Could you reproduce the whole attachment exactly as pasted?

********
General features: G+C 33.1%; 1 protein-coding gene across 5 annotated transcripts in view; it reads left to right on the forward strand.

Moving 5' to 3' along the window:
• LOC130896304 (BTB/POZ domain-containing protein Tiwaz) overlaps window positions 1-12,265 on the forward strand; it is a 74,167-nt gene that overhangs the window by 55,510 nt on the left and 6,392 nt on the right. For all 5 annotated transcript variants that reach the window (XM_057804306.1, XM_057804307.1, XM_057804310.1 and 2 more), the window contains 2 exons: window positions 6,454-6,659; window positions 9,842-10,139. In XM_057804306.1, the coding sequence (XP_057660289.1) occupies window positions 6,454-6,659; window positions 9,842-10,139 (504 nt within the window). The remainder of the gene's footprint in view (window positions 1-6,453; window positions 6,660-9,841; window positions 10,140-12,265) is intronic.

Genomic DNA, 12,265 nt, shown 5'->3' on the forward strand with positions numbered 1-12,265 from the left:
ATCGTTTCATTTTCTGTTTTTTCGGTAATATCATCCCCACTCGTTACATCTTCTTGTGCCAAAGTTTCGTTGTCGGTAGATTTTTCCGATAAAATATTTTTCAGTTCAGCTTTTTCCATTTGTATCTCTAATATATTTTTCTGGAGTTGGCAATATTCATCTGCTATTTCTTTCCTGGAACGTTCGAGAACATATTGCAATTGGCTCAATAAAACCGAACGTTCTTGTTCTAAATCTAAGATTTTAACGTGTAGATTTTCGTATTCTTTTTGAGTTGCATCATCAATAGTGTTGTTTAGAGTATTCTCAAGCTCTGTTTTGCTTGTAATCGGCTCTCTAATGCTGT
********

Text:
General features: G+C 33.1%; 1 protein-coding gene across 5 annotated transcripts in view; it reads left to right on the forward strand.

Moving 5' to 3' along the window:
• LOC130896304 (BTB/POZ domain-containing protein Tiwaz) overlaps window positions 1-12,265 on the forward strand; it is a 74,167-nt gene that overhangs the window by 55,510 nt on the left and 6,392 nt on the right. For all 5 annotated transcript variants that reach the window (XM_057804306.1, XM_057804307.1, XM_057804310.1 and 2 more), the window contains 2 exons: window positions 6,454-6,659; window positions 9,842-10,139. In XM_057804306.1, the coding sequence (XP_057660289.1) occupies window positions 6,454-6,659; window positions 9,842-10,139 (504 nt within the window). The remainder of the gene's footprint in view (window positions 1-6,453; window positions 6,660-9,841; window positions 10,140-12,265) is intronic.

Genomic DNA, 12,265 nt, shown 5'->3' on the forward strand with positions numbered 1-12,265 from the left:
ATCGTTTCATTTTCTGTTTTTTCGGTAATATCATCCCCACTCGTTACATCTTCTTGTGCCAAAGTTTCGTTGTCGGTAGATTTTTCCGATAAAATATTTTTCAGTTCAGCTTTTTCCATTTGTATCTCTAATATATTTTTCTGGAGTTGGCAATATTCATCTGCTATTTCTTTCCTGGAACGTTCGAGAACATATTGCAATTGGCTCAATAAAACCGAACGTTCTTGTTCTAAATCTAAGATTTTAACGTGTAGATTTTCGTATTCTTTTTGAGTTGCATCATCAATAGTGTTGTTTAGAGTATTCTCAAGCTCTGTTTTGCTTGTAATCGGCTCTCTAATGCTGT